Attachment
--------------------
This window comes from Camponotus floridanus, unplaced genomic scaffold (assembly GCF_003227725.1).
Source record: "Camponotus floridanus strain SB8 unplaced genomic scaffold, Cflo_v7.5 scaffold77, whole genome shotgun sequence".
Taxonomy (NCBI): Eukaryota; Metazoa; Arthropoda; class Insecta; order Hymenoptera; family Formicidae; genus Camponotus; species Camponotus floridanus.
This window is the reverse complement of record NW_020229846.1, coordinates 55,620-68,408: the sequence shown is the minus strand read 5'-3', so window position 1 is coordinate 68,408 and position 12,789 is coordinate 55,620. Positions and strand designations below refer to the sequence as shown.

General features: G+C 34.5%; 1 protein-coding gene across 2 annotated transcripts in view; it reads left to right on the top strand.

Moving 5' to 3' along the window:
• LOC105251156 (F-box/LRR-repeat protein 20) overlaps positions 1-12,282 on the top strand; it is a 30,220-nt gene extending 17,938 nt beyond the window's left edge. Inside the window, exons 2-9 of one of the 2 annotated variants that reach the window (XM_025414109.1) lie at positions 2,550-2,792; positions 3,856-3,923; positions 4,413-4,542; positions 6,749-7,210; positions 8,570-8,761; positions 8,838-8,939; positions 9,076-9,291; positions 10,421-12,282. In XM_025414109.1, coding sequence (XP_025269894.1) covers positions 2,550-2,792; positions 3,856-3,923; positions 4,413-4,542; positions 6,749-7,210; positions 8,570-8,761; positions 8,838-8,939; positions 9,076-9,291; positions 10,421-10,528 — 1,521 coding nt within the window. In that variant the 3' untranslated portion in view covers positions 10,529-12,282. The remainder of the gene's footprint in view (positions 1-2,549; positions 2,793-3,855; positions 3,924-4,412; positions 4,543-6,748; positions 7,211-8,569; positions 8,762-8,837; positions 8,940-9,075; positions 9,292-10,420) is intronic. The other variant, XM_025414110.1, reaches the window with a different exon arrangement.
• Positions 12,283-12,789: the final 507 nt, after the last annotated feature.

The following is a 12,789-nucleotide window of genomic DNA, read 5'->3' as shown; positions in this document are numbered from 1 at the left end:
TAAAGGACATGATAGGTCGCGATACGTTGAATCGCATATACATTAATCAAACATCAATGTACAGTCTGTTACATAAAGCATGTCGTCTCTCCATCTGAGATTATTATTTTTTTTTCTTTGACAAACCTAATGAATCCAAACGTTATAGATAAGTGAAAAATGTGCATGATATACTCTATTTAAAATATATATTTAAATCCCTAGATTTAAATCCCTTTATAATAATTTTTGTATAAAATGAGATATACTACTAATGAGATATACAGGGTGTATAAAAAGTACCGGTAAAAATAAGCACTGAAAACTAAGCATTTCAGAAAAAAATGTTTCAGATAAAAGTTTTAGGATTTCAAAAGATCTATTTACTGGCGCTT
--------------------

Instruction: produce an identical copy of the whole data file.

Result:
This window comes from Camponotus floridanus, unplaced genomic scaffold (assembly GCF_003227725.1).
Source record: "Camponotus floridanus strain SB8 unplaced genomic scaffold, Cflo_v7.5 scaffold77, whole genome shotgun sequence".
Taxonomy (NCBI): Eukaryota; Metazoa; Arthropoda; class Insecta; order Hymenoptera; family Formicidae; genus Camponotus; species Camponotus floridanus.
This window is the reverse complement of record NW_020229846.1, coordinates 55,620-68,408: the sequence shown is the minus strand read 5'-3', so window position 1 is coordinate 68,408 and position 12,789 is coordinate 55,620. Positions and strand designations below refer to the sequence as shown.

General features: G+C 34.5%; 1 protein-coding gene across 2 annotated transcripts in view; it reads left to right on the top strand.

Moving 5' to 3' along the window:
• LOC105251156 (F-box/LRR-repeat protein 20) overlaps positions 1-12,282 on the top strand; it is a 30,220-nt gene extending 17,938 nt beyond the window's left edge. Inside the window, exons 2-9 of one of the 2 annotated variants that reach the window (XM_025414109.1) lie at positions 2,550-2,792; positions 3,856-3,923; positions 4,413-4,542; positions 6,749-7,210; positions 8,570-8,761; positions 8,838-8,939; positions 9,076-9,291; positions 10,421-12,282. In XM_025414109.1, coding sequence (XP_025269894.1) covers positions 2,550-2,792; positions 3,856-3,923; positions 4,413-4,542; positions 6,749-7,210; positions 8,570-8,761; positions 8,838-8,939; positions 9,076-9,291; positions 10,421-10,528 — 1,521 coding nt within the window. In that variant the 3' untranslated portion in view covers positions 10,529-12,282. The remainder of the gene's footprint in view (positions 1-2,549; positions 2,793-3,855; positions 3,924-4,412; positions 4,543-6,748; positions 7,211-8,569; positions 8,762-8,837; positions 8,940-9,075; positions 9,292-10,420) is intronic. The other variant, XM_025414110.1, reaches the window with a different exon arrangement.
• Positions 12,283-12,789: the final 507 nt, after the last annotated feature.

The following is a 12,789-nucleotide window of genomic DNA, read 5'->3' as shown; positions in this document are numbered from 1 at the left end:
TAAAGGACATGATAGGTCGCGATACGTTGAATCGCATATACATTAATCAAACATCAATGTACAGTCTGTTACATAAAGCATGTCGTCTCTCCATCTGAGATTATTATTTTTTTTTCTTTGACAAACCTAATGAATCCAAACGTTATAGATAAGTGAAAAATGTGCATGATATACTCTATTTAAAATATATATTTAAATCCCTAGATTTAAATCCCTTTATAATAATTTTTGTATAAAATGAGATATACTACTAATGAGATATACAGGGTGTATAAAAAGTACCGGTAAAAATAAGCACTGAAAACTAAGCATTTCAGAAAAAAATGTTTCAGATAAAAGTTTTAGGATTTCAAAAGATCTATTTACTGGCGCTT